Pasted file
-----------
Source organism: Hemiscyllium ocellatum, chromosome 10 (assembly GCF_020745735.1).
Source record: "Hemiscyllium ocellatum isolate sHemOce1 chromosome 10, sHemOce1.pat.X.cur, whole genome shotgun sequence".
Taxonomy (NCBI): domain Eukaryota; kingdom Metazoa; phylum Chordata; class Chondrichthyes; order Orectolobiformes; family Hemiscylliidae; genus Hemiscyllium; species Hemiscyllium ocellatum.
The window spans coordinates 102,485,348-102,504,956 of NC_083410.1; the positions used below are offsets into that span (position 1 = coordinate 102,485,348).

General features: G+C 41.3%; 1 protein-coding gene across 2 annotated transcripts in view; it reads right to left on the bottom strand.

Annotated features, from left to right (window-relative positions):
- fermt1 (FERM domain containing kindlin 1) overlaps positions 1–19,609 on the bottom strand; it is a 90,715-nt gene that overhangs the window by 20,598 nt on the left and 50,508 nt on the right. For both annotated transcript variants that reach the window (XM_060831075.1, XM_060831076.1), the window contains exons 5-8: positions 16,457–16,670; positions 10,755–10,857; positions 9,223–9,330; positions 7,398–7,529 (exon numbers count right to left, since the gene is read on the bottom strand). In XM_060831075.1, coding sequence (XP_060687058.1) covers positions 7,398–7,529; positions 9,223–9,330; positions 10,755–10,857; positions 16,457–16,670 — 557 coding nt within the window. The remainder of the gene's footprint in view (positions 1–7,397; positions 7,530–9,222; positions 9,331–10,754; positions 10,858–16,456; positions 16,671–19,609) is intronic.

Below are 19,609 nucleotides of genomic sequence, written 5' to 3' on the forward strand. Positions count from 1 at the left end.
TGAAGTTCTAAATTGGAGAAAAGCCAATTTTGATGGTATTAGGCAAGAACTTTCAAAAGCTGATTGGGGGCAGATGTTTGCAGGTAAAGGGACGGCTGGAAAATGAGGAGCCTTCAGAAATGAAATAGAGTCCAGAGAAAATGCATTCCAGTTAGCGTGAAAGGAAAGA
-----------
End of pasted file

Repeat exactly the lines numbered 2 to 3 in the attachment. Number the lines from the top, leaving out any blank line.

Source record: "Hemiscyllium ocellatum isolate sHemOce1 chromosome 10, sHemOce1.pat.X.cur, whole genome shotgun sequence".
Taxonomy (NCBI): domain Eukaryota; kingdom Metazoa; phylum Chordata; class Chondrichthyes; order Orectolobiformes; family Hemiscylliidae; genus Hemiscyllium; species Hemiscyllium ocellatum.